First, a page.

CLARKSVILLE – The Gateway Chamber Orchestra is celebrating Mozart’s love affair with the clarinet. For the opening of its 2014-15 season, Gateway will present Mozart’s Clarinet Concerto in A major, an autumnal work that’s renowned for its symphonic brilliance and lyrical invention. Charles Neidich, one of the world’s foremost clarinetists and a noted Mozart interpreter, will join the GCO for performances next week in Clarksville and Nashville.
“It’s no accident that we play a lot of Mozart,” says GCO music director Gregory Wolynec. “We want the sort of precision and nuance that characterizes his music to be a hallmark of our sound.”
A professor at the Juilliard School in New York City, Neidich first captured the international spotlight in 1985, when he won the prestigious Naumburg Competition. In the years since, he has developed a reputation both for his thoughtful interpretations of the classics and for his devotion to contemporary music. The great clarinetist is currently in residence at Austin Peay State University, hence his availability to perform next week with the GCO.
The Gateway Chamber Orchestra got its start in 2008, when music faculty at Austin Peay decided to celebrate the age of musical modernism with a performance of Arnold Schoenberg’s Chamber Symphony No. 1. That performance was a success, and the musicians decided to establish Gateway as a permanent ensemble with a regular subscription series in Clarksville.
Last season, the orchestra added concerts in Nashville to its subscription series. The group quickly developed a small but loyal following in Music City for its adventurous programs, which usually include a mix of masterworks, lost treasures along with the music of living American composers. The group has released three critically acclaimed CDs – the most recent features a recording of Carl Reinecke’s Cello Concerto with cellist Michael Samis.
Neidich and the GCO will perform the Mozart concerto twice, at 3 p.m. Sunday, Sept. 14 at the Mabry Concert Hall at Austin Peay, and at 7:30 p.m. Monday, Sept. 15 at Nashville’s Downtown Presbyterian Church, 154 5th Ave., North. True to its programming mission, GCO will also perform one contemporary American piece, composer John Corigliano’s Voyage, along with a lost treasure, the 19th century French female composer Louise Farrenc’s Symphony No. 3.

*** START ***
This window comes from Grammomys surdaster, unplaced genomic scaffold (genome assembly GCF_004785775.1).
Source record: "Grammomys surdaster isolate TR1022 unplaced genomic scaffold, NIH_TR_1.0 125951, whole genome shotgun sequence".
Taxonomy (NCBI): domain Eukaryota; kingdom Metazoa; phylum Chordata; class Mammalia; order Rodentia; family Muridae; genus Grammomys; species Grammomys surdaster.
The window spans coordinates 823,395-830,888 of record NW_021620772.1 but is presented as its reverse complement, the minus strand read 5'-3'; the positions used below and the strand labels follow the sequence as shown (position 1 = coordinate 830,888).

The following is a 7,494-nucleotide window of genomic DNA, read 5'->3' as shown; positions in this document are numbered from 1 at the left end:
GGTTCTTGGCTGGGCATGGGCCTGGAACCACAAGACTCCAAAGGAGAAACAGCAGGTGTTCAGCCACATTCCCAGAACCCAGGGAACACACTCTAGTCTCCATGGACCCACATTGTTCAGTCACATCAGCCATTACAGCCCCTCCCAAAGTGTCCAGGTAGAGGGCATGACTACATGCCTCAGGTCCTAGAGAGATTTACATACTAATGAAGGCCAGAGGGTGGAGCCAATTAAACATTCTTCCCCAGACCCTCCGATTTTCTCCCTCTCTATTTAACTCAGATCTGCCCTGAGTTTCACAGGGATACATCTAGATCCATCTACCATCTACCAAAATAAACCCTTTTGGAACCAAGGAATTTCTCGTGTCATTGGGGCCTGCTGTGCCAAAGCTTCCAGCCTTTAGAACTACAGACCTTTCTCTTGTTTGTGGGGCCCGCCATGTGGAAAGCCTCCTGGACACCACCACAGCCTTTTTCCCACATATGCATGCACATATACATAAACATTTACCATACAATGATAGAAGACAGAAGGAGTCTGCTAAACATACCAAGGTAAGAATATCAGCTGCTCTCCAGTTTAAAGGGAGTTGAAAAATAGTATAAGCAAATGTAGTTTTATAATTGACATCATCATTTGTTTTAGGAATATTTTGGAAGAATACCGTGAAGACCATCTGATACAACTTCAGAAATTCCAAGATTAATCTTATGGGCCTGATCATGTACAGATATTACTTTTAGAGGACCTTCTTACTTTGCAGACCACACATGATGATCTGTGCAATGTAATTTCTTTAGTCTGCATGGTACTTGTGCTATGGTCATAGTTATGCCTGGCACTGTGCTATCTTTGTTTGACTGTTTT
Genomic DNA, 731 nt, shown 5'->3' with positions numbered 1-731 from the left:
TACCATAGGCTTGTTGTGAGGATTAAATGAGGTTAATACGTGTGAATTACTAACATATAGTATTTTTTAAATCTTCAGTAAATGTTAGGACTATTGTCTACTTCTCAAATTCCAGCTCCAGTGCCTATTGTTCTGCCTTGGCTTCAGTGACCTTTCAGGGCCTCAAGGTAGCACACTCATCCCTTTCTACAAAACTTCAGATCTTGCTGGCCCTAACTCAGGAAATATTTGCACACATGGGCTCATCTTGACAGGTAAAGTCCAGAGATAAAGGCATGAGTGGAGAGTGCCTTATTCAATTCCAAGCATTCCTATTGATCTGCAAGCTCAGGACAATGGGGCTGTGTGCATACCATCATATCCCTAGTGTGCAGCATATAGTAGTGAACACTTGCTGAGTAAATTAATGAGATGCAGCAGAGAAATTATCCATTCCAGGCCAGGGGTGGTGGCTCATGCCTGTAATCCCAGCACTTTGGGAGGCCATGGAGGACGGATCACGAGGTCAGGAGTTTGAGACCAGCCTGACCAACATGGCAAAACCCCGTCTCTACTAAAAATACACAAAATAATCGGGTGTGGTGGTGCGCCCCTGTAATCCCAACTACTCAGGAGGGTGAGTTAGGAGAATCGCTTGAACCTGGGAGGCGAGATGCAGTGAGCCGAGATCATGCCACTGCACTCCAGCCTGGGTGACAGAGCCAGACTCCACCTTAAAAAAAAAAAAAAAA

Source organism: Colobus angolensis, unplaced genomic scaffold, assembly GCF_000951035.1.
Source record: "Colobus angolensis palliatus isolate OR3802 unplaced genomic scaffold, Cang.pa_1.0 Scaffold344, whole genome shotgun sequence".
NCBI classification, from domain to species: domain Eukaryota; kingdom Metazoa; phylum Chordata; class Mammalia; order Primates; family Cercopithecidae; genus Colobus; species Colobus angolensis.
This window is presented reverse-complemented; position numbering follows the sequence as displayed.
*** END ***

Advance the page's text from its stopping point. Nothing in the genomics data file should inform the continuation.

GCO’s 2014-15 season is designed to showcase the ensemble’s versatility and flexibility. The group can perform Mahler as a full-fledged chamber orchestra, and it can play as a small wind or string ensemble. The orchestra’s October concerts are intended to show off the wind section. The program will include Alec Wilder’s Serenade for Winds, Georges Enescu’s Dixtuor and Antonin Dvorak’s Serenade in D minor, Op. 44. Performances are 3 p.m. Sunday, Oct. 26 at the Mabry Concert Hall at Austin Peay, and at 7:30 p.m. Monday, Oct. 27 at Nashville’s Downtown Presbyterian Church, 154 5th Ave., North.
Wolynec and the GCO deserve kudos for rediscovering one of Nashville’s hidden gems, the ornate Freemasons Auditorium at the Grand Lodge of Tennessee. The orchestra will appear at the Auditorium at 7:30 p.m. Feb. 9, performing the Symphony No. 32 of that great musical Mason, Wolfgang Amadeus Mozart. The orchestra will also perform Christopher Theofanidis’ Visions and Miracles along with Mendelssohn’s evergreen Symphony No. 3 “Scottish.” GCO performs this program at 3 p.m. Feb. 8 at Austin Peay.
GCO ends its season in April with the terrific mezzo-soprano Teresa Buchholz singing Luciano Berio’s Folks Songs. Buchholz appeared with the GCO in 2013 in a memorable rendition of Mahler’s Das Lied von Der Erde. Those of us who were lucky enough to hear that concert will no doubt make every effort to hear her Berio. That program will also include Young Composer Competition winner Christopher Chandler’s Deep in Liquid Indigo, Samuel Barber’s Adagio for Strings and Aaron Copland’s Appalachian Spring. Concerts are 3 p.m. April 19 at Austin Peay and 7:30 p.m. April 20 at Downtown Presbyterian Church.
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